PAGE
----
President George W. Bush salutes Wednesday, Sept. 12, 2001, as he leaves the Pentagon with Secretary of Defense Donald Rumsfeld. Photo by Eric Draper, Courtesy of the George W. Bush Presidential Library
The 16th anniversary of the Iraq war last week was marked by a shortage of people defending the costliest foreign policy blunder of this young century, even in circles where support for that misadventure was once sacrosanct.
Former George W. Bush mouthpiece Ari Fleischer supplied a promptly ratioed tweetstorm that quibbled with the “Bush lied, people died” mantra concerning his old boss’s handling of the intelligence on Iraq’s nonexistent weapons of mass destruction. Never Trumper David French gamely argued that Saddam Hussein was a greater source of instability than the chaos brought about by the invasion, followed by Barack Obama’s withdrawal. In so doing, French reminded us that, however off-putting some conservatives find Donald Trump, the president’s criticism of the war matters more to many of those who devote their time to denouncing his every utterance.
Yet even as the folly and injustice of Iraq congeals into conventional wisdom inside the Beltway, famously resistant to rethinking bipartisan military interventions no matter how ill-advised, it is an open question whether anything has changed. Dick Cheney’s protestations notwithstanding, the presidential wars largely continue unimpeded by the “America First” commander-in-chief.
John Bolton seems to have more say about when American troops will leave Syria or Afghanistan than the president of the United States. Trump’s second veto will almost certainly be of a bipartisan resolution rebuking—and terminating—U.S. support for the war in Yemen. We appear to be escalating in Somalia. Tensions are rising with Iran and Venezuela, with the administration trending toward a functionally neoconservative position on both despite major newspapers publishing pleas to retire that label.
Pay no attention to the man behind the curtain. When Trump asks for plans to withdraw from Syria or draw down in Afghanistan, he apparently gets nowhere. When he goes public with his desire to see these interventions brought to a close, Senate Republicans reprimand him—albeit not by name—for a “precipitous” end to America’s longest war, as well as a second campaign they never authorized in the first place. Only four GOP senators voted with Trump.
But if Trump puts Elliot Abrams in charge of Venezuela policy at the urging of other reflexive hawks, that is hunky dory. Meanwhile, Robert Kagan is back in The Washington Post warning against the rise of global illiberalism abetted by populism and Trump’s use of the word “nationalism.” Advocates for forever war have their bases well covered no matter the political fate of this president.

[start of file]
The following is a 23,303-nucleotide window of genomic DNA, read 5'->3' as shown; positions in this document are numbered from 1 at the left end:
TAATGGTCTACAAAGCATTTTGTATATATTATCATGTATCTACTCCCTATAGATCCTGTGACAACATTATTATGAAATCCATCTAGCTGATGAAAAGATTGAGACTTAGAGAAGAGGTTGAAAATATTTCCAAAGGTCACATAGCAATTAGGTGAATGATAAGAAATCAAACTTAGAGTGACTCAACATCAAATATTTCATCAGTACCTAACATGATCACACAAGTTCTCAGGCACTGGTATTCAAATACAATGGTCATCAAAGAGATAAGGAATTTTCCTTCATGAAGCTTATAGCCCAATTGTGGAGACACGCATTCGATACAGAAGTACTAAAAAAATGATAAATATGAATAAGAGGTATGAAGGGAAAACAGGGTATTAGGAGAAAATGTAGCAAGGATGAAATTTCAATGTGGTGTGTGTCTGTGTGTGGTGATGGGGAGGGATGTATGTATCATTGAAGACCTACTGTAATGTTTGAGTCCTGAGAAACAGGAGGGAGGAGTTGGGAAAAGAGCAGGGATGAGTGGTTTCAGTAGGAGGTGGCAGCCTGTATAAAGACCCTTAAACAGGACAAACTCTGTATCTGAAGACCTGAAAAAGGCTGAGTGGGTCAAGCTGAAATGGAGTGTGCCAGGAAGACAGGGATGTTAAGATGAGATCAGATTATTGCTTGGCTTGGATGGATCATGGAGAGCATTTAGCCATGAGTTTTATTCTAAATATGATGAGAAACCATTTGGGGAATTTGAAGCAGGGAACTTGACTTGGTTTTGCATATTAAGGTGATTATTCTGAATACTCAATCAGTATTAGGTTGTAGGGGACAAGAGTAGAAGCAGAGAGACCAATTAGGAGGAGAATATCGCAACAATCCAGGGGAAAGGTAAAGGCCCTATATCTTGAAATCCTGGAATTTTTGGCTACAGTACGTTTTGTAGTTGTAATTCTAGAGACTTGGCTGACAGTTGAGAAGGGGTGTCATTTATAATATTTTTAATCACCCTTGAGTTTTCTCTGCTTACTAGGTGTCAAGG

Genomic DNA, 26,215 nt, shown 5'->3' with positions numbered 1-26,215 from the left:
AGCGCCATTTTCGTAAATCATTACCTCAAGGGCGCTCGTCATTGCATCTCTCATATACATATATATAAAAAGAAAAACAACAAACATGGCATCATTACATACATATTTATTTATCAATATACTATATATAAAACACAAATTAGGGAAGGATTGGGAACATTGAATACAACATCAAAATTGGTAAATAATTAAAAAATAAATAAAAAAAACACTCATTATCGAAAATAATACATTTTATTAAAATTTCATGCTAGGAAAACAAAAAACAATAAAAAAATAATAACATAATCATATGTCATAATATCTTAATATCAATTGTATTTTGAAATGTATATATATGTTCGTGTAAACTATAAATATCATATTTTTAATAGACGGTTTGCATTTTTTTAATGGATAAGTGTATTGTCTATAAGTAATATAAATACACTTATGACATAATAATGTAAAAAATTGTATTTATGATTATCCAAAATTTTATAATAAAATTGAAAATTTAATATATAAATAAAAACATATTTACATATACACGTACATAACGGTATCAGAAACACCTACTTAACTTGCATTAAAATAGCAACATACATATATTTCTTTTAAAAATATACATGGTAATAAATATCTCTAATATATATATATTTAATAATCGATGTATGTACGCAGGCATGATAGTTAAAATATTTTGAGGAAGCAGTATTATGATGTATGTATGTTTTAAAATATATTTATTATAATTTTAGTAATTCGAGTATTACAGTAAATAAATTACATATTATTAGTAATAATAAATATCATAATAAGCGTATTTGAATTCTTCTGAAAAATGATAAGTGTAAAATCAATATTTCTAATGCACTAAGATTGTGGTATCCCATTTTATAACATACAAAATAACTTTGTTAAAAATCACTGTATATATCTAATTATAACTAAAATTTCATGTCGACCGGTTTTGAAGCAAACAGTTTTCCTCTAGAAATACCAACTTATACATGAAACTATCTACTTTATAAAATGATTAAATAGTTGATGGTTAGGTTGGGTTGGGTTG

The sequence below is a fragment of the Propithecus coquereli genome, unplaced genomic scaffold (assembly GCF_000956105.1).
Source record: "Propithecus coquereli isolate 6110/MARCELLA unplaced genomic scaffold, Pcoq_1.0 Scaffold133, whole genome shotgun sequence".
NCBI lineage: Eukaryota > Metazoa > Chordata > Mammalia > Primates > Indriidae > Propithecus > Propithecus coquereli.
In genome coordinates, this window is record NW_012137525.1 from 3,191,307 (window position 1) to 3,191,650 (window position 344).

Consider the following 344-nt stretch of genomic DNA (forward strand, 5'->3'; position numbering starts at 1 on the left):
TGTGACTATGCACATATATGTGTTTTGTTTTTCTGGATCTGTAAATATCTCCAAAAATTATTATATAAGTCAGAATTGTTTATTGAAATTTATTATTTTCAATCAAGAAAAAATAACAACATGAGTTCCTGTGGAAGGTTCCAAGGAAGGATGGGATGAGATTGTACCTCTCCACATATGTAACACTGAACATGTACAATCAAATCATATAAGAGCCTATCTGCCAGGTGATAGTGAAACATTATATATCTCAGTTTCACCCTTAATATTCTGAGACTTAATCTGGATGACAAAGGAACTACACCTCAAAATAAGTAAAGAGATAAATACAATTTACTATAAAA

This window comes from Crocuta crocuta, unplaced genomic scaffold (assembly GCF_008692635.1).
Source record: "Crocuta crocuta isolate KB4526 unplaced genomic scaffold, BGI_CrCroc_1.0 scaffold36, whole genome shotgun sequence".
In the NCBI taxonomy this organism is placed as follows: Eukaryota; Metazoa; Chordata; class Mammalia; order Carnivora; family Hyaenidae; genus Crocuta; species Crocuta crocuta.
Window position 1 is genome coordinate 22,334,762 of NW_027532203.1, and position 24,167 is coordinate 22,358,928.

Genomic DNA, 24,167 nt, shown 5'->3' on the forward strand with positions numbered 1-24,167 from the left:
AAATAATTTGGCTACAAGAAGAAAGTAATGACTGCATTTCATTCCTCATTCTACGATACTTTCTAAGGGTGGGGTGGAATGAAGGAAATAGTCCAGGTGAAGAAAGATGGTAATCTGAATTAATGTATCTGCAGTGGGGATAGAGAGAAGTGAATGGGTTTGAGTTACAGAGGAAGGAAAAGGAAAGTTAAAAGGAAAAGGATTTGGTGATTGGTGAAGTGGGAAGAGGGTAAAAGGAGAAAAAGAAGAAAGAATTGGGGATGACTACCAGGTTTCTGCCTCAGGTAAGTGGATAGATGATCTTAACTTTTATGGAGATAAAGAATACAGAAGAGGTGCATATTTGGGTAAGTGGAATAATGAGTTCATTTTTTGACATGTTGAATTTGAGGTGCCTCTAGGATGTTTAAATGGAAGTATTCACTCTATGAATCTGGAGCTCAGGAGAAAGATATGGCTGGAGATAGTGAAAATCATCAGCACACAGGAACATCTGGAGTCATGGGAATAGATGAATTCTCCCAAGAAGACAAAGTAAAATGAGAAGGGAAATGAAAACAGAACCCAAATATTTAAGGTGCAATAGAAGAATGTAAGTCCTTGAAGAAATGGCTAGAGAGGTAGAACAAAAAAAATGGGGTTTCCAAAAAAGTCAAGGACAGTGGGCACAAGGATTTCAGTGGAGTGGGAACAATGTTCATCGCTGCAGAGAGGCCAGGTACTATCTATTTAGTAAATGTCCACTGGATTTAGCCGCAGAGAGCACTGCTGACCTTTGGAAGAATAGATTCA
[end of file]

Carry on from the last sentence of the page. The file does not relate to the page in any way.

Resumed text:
The frontrunner for the Democratic presidential nomination voted for the Iraq war. The 2016 Democratic presidential nominee voted for the Iraq war. The Senate minority leader voted for the Iraq war, like his two immediate predecessors as Democratic leader. The House majority leader voted for the Iraq war, as did the vice president of the United States.
We have seen this movie before. Obama realized the dangerous mistakes our country was making in the Middle East. He campaigned as an antiwar candidate, especially compared to his 2008 Republican opponent (a man very much on the mind of the current president), and made some important course corrections. But Obama also ordered the surge in Afghanistan and approved a disastrous regime change project in Libya, differentiated mainly from Iraq by the refusal to put boots on the ground. So too did our Syria intervention begin, however fitfully, under his watch.
The default position of many of our political leaders appears to be: I must reluctantly conclude in retrospect that Iraq was a mistake we could not have possibly predicted, but must also repeat that mistake in virtually every trouble spot in the world that lacks a credible nuclear deterrent.
That is unacceptable. Or at least it should be. There is a glimmer of hope that Congress may be rediscovering its Article I constitutional war powers. It is also a positive sign that many Democratic presidential candidates have stuck to their pro-peace principles on Afghanistan and Syria rather than joining in the paroxysms of hawkish anti-Trump rage heard from their most fervent cable news cheerleaders.
Otherwise, U.S. foreign policy remains mired in the endless repetition of the movie Groundhog Day. Contra George Santayana, even when we remember the past, we seem condemned to repeat it.
The United States unquestionably faces real challenges at home and abroad, including the need to keep the country safe without metastasizing open-ended military commitments. The sooner we reject the mindset behind the Iraq war rather than just the tragic outcome of that one specific conflict, the better we will be able to meet them.
W. James Antle III is editor of The American Conservative.